April 20, 2024

Is the world’s most influential theory of medical ethics fit for purpose in analysing abortion and euthanasia?

As a word, principlism may be clumsy and unpronounceable, but as an explanation of medical ethics, it is supreme. The four principles of autonomy, beneficence, non-maleficence, and justice have become an ethical mnemonic for medical students, a framework for solving all ethical conundrums.

Principlism has dominated bioethical discourse for the last half-century and often acts as a scaffolding for ethical reports on controversial issues. It was first articulated by Beauchamp and Childress in their landmark text, Principles of Biomedical Ethics, which was first published in 1979 and has gone through several editions.

Inevitably, the four principles have been used to analyse the rights and wrongs of the two most contentious issues of our time, abortion and euthanasia.

Is principlism up to the job? In a very interesting paper in the journal Medicine, Health Care and Philosophy, two Australian scholars, Brieann Rigby and Xavier Symons, argue that “Whilst principlism is a useful framework to address bioethical dilemmas, the principles alone are unable to resolve complex moral issues, including the ethics of abortion and euthanasia.”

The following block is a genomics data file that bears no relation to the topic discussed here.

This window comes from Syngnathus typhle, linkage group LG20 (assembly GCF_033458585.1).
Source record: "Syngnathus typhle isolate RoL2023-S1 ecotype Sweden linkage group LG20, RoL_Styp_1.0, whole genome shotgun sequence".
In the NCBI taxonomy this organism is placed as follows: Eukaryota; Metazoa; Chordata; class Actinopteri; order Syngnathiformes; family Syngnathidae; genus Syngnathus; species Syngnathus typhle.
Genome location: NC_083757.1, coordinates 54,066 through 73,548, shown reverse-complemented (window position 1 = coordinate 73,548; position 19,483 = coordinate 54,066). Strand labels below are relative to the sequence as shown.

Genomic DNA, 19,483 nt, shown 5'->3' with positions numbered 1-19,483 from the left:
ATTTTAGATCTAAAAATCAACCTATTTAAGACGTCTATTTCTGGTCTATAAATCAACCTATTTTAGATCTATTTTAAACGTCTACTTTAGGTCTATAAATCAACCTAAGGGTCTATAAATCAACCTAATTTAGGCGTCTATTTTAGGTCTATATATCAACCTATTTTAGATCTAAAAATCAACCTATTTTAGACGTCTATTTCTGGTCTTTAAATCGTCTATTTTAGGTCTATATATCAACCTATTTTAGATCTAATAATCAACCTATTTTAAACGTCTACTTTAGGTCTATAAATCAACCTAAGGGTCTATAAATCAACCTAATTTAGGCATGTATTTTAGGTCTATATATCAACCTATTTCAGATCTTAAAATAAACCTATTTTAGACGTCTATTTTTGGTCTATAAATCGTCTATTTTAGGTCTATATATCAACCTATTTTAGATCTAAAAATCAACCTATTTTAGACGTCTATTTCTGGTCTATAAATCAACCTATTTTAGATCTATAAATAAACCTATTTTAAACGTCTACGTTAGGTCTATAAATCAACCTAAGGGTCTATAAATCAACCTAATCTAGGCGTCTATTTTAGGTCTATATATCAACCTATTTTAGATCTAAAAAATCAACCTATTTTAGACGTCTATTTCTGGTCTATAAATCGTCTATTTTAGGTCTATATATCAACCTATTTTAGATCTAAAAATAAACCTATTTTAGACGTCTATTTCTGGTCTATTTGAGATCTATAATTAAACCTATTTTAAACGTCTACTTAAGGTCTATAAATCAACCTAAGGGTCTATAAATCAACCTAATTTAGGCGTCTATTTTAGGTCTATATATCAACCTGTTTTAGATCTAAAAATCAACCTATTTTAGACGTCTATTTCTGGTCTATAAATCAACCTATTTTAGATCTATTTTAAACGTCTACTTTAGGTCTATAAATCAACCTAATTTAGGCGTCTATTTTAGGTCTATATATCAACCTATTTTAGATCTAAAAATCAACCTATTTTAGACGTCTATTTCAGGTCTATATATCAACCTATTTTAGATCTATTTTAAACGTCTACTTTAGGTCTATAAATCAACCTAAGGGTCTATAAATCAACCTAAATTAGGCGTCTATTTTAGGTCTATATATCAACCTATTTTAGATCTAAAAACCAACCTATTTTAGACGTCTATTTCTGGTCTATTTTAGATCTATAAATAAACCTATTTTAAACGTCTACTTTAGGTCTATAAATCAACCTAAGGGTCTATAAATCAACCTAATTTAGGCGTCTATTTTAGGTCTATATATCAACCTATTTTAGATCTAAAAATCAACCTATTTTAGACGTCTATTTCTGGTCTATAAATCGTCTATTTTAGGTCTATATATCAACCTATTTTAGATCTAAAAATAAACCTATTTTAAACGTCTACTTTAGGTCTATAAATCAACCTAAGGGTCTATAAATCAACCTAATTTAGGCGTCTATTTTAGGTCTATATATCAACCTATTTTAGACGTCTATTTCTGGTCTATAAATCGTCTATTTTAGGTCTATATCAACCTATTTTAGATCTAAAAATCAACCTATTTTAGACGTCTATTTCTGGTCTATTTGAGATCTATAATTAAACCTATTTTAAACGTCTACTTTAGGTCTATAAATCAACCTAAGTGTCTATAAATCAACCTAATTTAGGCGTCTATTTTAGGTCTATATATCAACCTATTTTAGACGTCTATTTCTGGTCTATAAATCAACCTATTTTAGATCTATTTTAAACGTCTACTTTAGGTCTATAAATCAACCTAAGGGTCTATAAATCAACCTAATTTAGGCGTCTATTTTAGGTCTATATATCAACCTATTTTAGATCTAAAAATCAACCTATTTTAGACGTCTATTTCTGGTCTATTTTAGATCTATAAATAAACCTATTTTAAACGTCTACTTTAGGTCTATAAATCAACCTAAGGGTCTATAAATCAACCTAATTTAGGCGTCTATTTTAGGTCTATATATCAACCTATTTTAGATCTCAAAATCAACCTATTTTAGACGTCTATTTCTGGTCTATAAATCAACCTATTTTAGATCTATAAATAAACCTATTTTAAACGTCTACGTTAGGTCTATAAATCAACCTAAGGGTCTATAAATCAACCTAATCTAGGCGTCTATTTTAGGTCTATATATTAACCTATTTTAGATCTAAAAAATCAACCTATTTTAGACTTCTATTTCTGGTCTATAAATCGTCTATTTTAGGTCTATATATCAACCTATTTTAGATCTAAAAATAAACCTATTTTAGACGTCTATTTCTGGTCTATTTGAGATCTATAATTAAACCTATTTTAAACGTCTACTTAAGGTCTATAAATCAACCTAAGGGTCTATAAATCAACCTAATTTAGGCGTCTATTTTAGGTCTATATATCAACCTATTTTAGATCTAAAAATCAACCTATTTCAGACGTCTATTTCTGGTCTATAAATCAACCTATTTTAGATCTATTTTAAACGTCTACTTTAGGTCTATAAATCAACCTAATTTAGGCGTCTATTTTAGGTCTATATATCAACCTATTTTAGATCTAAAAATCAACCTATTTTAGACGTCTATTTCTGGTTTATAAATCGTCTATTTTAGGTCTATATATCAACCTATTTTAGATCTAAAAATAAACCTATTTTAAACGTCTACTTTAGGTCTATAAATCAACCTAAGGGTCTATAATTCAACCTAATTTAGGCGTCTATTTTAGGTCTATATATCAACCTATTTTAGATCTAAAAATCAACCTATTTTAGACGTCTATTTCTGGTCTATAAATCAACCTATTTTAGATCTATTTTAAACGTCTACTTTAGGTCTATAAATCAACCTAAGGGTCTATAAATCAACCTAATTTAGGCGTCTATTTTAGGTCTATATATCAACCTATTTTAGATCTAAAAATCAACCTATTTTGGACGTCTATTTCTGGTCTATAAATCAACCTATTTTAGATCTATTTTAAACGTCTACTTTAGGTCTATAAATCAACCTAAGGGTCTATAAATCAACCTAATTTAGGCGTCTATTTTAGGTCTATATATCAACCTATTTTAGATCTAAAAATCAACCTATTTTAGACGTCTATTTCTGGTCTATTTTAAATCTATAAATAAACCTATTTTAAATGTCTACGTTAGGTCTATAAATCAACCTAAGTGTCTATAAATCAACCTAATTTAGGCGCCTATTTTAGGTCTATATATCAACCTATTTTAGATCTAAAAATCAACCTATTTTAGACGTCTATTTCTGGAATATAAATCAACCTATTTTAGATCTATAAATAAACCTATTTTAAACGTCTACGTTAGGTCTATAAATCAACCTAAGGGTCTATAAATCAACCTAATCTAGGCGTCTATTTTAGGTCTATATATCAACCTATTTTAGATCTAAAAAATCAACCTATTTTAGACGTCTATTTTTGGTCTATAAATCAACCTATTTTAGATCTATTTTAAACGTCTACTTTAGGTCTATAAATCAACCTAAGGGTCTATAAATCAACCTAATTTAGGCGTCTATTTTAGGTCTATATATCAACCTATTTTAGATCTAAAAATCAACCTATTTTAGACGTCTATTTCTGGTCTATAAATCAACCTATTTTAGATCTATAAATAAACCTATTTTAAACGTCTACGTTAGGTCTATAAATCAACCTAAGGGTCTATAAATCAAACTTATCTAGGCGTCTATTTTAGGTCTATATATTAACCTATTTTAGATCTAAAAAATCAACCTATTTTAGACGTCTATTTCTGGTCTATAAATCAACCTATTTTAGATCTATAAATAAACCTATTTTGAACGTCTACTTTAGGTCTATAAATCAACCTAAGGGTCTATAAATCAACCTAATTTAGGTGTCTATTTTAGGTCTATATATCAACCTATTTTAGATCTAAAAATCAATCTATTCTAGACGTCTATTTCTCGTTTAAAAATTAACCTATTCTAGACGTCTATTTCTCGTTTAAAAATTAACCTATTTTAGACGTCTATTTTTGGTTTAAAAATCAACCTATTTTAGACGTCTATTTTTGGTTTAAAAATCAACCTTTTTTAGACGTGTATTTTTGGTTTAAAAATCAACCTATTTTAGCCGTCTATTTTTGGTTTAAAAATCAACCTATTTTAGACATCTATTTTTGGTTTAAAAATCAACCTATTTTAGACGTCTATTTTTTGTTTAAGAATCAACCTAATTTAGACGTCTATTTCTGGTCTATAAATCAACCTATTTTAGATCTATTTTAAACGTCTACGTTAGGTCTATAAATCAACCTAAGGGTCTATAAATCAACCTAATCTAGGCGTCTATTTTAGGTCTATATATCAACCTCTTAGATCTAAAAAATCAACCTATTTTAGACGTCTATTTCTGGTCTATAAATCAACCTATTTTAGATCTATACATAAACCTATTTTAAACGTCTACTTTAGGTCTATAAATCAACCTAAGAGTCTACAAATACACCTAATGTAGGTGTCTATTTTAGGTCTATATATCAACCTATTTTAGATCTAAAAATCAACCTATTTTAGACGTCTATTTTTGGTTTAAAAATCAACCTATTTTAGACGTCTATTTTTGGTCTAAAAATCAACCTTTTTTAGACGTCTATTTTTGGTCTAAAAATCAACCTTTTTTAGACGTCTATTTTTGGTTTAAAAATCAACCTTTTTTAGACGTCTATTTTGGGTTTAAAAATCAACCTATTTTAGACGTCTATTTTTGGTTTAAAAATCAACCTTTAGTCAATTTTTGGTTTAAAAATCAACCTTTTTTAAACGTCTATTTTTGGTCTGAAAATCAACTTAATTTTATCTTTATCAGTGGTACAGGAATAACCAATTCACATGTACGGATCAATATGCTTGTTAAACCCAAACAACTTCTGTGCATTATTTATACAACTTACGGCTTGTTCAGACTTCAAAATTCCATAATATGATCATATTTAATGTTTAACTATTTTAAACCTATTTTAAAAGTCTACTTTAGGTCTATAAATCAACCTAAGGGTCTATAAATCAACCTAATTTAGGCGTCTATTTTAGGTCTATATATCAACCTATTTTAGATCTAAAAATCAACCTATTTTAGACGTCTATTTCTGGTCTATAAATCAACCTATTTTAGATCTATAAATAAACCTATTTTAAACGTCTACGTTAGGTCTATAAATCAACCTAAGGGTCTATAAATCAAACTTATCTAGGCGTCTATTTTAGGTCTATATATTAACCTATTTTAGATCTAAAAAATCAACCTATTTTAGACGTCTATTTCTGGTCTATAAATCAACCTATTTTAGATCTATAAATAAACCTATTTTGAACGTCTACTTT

The main weakness of the principlist approach is that its metaphysics is weak. It is not supported by a robust understanding of what a “person” is. Therefore, it cannot be deployed adequately in the abortion debate, which is fundamentally about personhood.

Beauchamp and Childress forge an argument in support of euthanasia as an expression of a patient’s autonomy. But this seems to glide over the “moral uncertainty” inherent in their theory.

Rigby and Symons point out that while the four principles help to clarify terms of the debate, they cannot solve it. Other principles which principlism ignores are needed, notably in the euthanasia debate:

Dignity, may be one such principle. Vulnerability may be another (and indeed some authors have proposed vulnerability as a fifth principle that ought to inform principlist bioethical reasoning). To limit one’s analysis of the euthanasia debate to an application of the principles, therefore, seems fated to deliver partial and inconclusive analyses.

The authors insist that this is not necessarily a criticism of the principles as such, simply a recognition of their limitations. They conclude: “it seems unrealistic to expect a theory to command both universal appeal and also provide definitive resolutions to divisive social debates.”